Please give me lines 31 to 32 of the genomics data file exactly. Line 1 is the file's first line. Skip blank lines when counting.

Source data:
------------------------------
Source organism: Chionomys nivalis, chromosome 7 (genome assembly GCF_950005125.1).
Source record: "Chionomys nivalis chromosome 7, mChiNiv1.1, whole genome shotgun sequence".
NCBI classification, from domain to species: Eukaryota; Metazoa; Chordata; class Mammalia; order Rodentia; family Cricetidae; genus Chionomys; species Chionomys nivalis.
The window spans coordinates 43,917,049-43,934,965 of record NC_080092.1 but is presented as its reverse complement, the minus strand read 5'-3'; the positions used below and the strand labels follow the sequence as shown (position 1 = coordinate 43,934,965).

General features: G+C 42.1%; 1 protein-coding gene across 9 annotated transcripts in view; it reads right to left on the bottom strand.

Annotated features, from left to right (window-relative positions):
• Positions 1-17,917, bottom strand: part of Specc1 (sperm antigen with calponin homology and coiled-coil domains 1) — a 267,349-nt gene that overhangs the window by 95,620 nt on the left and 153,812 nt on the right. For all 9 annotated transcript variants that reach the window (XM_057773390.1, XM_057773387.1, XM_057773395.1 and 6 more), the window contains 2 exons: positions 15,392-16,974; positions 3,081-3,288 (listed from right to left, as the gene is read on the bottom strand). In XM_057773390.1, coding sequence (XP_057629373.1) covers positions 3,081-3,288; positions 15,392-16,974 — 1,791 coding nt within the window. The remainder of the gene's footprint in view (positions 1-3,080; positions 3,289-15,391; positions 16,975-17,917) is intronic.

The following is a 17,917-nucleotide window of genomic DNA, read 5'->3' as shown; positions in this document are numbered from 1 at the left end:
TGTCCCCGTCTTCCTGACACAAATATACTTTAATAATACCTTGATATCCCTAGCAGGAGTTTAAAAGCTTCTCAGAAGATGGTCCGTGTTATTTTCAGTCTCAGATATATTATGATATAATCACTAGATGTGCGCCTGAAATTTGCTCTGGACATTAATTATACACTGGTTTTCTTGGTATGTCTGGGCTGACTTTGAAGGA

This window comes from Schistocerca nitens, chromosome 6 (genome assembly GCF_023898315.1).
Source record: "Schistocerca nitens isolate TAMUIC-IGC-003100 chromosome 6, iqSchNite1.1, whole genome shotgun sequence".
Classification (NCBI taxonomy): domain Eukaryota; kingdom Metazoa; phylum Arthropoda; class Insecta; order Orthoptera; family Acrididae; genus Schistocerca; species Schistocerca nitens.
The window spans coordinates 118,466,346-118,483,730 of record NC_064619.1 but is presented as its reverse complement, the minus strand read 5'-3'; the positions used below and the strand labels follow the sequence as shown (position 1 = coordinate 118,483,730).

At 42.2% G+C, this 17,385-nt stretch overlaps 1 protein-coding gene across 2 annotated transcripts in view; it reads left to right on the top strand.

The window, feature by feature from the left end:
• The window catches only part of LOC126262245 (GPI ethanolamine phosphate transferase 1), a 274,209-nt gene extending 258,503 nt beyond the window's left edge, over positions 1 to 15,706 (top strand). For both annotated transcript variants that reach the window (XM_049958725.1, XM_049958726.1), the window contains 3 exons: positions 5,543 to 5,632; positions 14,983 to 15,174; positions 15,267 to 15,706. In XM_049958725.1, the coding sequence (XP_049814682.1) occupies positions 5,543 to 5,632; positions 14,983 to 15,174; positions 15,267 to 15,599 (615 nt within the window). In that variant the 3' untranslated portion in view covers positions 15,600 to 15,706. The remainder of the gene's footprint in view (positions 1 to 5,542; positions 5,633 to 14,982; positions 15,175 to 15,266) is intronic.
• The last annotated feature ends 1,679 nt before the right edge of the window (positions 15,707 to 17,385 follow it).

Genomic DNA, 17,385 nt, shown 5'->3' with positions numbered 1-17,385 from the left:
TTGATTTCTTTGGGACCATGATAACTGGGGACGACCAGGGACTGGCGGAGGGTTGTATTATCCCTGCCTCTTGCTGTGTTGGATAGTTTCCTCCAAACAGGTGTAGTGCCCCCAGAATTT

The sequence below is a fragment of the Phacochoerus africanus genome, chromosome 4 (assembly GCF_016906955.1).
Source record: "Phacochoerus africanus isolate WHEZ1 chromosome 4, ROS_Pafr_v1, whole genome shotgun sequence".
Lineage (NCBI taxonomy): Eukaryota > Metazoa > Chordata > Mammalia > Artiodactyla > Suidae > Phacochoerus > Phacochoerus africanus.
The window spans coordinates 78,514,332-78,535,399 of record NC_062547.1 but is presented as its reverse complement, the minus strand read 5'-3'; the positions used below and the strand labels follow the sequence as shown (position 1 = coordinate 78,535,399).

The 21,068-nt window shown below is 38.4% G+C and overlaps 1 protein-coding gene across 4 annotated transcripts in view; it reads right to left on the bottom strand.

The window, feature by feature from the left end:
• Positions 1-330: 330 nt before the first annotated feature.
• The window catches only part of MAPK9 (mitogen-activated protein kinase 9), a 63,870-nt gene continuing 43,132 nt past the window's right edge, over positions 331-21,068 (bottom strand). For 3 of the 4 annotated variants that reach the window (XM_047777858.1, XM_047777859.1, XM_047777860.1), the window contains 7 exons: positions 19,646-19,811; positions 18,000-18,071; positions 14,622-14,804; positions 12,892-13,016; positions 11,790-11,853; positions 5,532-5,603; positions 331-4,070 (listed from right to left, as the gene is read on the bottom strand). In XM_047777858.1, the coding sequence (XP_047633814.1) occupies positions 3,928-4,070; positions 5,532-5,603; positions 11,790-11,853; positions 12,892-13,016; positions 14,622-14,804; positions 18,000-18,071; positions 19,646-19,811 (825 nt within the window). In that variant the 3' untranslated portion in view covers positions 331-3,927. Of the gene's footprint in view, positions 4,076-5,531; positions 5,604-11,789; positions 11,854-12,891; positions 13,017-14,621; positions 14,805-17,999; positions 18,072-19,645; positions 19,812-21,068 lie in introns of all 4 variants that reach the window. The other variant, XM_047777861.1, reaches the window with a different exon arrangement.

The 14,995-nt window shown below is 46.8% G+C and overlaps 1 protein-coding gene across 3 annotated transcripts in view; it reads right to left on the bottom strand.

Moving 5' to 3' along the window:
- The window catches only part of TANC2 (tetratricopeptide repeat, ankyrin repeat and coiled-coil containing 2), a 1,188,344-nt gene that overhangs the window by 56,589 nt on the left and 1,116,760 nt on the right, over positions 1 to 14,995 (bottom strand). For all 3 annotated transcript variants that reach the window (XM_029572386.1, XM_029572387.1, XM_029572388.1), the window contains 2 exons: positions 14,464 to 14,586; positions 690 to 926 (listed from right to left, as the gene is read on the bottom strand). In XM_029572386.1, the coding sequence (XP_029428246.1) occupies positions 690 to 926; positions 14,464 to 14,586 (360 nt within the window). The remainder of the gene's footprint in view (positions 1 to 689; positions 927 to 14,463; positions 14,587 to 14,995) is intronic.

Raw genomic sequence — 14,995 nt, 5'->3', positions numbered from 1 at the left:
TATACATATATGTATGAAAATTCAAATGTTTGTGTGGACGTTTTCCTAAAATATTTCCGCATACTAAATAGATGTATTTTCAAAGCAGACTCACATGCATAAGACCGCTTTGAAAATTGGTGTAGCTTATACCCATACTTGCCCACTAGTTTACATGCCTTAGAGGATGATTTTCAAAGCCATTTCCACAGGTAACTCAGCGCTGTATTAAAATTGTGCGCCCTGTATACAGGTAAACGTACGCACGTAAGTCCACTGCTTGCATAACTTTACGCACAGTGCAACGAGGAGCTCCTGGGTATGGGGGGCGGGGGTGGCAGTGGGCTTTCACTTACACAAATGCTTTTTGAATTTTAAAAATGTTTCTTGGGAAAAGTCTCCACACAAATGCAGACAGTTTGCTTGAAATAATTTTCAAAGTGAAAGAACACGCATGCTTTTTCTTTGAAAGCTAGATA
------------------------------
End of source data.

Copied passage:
Raw genomic sequence — 14,995 nt, 5'->3', positions numbered from 1 at the left:
TATACATATATGTATGAAAATTCAAATGTTTGTGTGGACGTTTTCCTAAAATATTTCCGCATACTAAATAGATGTATTTTCAAAGCAGACTCACATGCATAAGACCGCTTTGAAAATTGGTGTAGCTTATACCCATACTTGCCCACTAGTTTACATGCCTTAGAGGATGATTTTCAAAGCCATTTCCACAGGTAACTCAGCGCTGTATTAAAATTGTGCGCCCTGTATACAGGTAAACGTACGCACGTAAGTCCACTGCTTGCATAACTTTACGCACAGTGCAACGAGGAGCTCCTGGGTATGGGGGGCGGGGGTGGCAGTGGGCTTTCACTTACACAAATGCTTTTTGAATTTTAAAAATGTTTCTTGGGAAAAGTCTCCACACAAATGCAGACAGTTTGCTTGAAATAATTTTCAAAGTGAAAGAACACGCATGCTTTTTCTTTGAAAGCTAGATA